Food: A Love Story, by Jim Gaffigan. Originally published in 2014. 352 pages.
I can honestly and unequivocally say that if you asked me for a genre of book I thought I would never, ever, be bothered to read, I’d probably say one like this: written by a modern day stand up American comedian. I have no idea what possessed me to grab this off the featured shelf of our library on my way to check-out kiosk. Something about the photo made me snicker, curiosity got the better of me, and my state of mind this holiday season demanded that I read something that might make me laugh.
At least I hoped it would make me laugh, and thankfully, there were several moments as I read this book that literally made me laugh out loud. I read portions to members of our foodie household. The funny parts were so funny that I was able to forgive Mr. Gaffigan for the parts that were patently UN-funny.
This is not high brow, not excellent writing, and book snobs need not even bother to crack the cover. I generally consider myself a book snob, but I’m prole enough to be able to kick back and laugh with someone as low brow as I am. I’m not going to even try and discuss this book from a literary perspective because that would mean pretending that it’s literary. The fact that Gaffigan keeps making the best seller list with these books says as much about American reading habits as his books reveal about American eating habits.
So rather than go any further, I’ll just put up some funny quotes:
It would be embarrassing trying to explain what an appetizer is to someone from a starving country. “Yeah, the appetizer—that’s the food we eat before we have our food. No, no, you’re thinking of dessert—that’s food we have after we have our food. We eat tons of food. Sometimes there’s so much we just stick it in a bag and bring it home. Then we throw it out the next day. Maybe give it to the dog.
In America we have gone way beyond sustenance. Eating is an activity.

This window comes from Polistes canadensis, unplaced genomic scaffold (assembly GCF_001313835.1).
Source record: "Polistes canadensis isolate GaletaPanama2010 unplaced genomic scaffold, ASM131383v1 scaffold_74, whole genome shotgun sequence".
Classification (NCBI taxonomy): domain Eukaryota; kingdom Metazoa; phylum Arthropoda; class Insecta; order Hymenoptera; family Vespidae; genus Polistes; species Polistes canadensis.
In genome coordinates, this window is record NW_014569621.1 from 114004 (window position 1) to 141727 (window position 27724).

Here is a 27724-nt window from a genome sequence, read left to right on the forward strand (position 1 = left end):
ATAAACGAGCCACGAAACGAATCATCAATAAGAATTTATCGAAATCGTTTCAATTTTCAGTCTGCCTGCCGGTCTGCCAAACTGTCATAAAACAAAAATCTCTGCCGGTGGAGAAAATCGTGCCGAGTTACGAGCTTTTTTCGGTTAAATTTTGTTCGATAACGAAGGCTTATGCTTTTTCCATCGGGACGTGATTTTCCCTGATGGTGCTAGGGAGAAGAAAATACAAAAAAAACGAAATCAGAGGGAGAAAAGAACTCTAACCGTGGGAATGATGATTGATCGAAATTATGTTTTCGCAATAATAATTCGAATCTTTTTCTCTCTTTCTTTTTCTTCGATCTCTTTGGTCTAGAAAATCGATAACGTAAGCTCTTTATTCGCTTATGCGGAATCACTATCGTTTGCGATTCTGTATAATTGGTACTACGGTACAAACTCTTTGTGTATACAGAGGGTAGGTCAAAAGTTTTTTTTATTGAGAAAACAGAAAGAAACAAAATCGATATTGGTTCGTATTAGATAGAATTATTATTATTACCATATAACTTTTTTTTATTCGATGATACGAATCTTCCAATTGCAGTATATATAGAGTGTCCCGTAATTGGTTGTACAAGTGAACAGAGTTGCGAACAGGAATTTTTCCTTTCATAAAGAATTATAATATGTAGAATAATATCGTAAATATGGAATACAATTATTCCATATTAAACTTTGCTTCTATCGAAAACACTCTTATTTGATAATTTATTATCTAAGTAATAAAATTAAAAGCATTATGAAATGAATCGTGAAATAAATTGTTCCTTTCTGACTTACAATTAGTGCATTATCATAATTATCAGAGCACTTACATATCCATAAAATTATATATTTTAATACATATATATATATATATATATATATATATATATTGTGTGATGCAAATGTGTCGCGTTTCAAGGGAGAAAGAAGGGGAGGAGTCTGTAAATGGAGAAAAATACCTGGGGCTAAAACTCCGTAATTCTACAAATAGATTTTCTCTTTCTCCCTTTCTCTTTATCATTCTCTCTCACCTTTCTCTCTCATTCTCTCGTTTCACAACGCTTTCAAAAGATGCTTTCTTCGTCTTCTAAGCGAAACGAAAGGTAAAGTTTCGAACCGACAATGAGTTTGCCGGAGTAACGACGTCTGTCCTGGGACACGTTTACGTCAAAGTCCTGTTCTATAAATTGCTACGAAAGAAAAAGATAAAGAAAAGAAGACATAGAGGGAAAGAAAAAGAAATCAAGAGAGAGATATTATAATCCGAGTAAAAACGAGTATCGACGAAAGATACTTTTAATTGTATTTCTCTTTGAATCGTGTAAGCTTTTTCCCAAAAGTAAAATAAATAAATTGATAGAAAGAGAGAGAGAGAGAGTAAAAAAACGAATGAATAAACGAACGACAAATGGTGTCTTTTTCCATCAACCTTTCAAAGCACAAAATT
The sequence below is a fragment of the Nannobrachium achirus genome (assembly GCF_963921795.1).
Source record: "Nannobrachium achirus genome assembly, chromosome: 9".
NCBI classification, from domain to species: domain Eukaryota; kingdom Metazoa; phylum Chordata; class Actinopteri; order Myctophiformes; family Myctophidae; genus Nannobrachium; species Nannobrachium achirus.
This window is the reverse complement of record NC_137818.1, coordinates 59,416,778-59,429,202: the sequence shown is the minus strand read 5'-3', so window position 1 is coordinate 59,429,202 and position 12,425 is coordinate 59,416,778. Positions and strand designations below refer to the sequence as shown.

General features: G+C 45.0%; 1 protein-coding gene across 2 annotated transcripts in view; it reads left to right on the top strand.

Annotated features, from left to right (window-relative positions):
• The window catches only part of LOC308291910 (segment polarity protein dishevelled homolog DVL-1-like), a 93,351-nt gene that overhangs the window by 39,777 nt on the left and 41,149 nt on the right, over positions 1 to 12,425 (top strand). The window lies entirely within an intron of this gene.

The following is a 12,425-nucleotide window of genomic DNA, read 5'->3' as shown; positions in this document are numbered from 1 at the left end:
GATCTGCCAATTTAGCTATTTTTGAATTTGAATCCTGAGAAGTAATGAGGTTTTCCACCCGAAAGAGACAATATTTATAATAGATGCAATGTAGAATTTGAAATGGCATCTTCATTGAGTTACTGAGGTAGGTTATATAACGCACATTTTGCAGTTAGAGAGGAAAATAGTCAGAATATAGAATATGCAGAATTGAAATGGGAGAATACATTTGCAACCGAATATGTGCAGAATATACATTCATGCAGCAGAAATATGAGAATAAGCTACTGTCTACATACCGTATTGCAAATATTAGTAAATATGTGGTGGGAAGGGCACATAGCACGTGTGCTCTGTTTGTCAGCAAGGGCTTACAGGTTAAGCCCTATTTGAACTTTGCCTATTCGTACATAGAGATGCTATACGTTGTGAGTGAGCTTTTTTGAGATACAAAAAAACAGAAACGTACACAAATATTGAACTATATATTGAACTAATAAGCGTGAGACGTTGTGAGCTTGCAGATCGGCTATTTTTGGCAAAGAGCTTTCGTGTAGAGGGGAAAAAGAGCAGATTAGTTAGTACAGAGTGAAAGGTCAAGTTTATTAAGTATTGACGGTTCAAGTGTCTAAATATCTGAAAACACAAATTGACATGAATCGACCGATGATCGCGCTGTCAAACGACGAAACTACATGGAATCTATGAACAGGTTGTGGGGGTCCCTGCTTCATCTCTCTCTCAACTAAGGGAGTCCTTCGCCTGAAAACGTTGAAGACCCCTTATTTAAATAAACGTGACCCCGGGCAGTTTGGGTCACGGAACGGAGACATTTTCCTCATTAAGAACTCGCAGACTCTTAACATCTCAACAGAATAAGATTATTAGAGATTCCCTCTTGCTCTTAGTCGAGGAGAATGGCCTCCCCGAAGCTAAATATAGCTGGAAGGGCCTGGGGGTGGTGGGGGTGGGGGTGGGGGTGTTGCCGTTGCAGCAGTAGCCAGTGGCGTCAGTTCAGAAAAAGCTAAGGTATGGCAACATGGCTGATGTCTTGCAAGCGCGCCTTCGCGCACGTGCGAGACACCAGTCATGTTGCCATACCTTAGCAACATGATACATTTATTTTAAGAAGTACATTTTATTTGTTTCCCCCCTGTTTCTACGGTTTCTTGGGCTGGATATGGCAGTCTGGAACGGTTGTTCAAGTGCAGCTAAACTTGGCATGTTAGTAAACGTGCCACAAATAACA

Gaffigan’s wife is a devout Catholic, who is also thin and pretty (nothing like him) and his five kids are very cute. This irony prefaces a few jokes in the book. This is when reached a point in his life when he decided to stop trying to get into shape, and embrace his reality:
It wasn’t defeat as much as it was acceptance. I figured, I got a hot wife. If she leaves me for getting fat, that means she’s shallow.
On trusting a skinny person’s word on what tastes (or doesn’t taste) good:
I’d still trust an overly fat person over a skinny one any day. The best adviser would have a very specific body type: pudgy or just a little overweight. This makes it clear they have a somewhat unhealthy relationship with food, but not a clinical problem.If they are morbidly obese, then you can conclude that they will probably eat everything and anything and do not have discerning taste.
My favorite part was probably his exploration of how dumb we have to be to have made bottled water into a multi-billion dollar industry. He even notes that Evian is “naive” spelled backwards, which I somehow never noticed.
Recently I tried Smartwater, which has electrolytes in it, and it’s supposed to replenish your body better than regular bottled water, therefore making you, I guess, smarter. I tried it, and it totally worked. I am now much smarter. Now I only drink tap water.
On second thought, that wasn’t my favorite part. It was this section, which I am going to end with along with an embarrassing confession. Me and my daughters? We are these people. My Benevolent Dictator thinks we are nuts:
Foodies will travel for miles in search of the perfect hamburger. “There is this place in Greenpoint that’s only an hour by train and a forty-minute walk from the subway that has the best burger in town!” It can’t be better than the burger I can get across the street. Mostly, I just want the closest best burger in town.
Yep, we drive for a great…whatever. We even got excited about trying a new local vegan donut shop and we’re as far from vegan as you can get.
Like I said, I laughed, which was the whole point. This book was basically a 300+ page stand up act, with all this implies: Some great hits, and some big misses.
Book snob grade: D
For me, out of book snob mode: Solid B+
Content advisory: The occasional four letter word here and there, but very rare.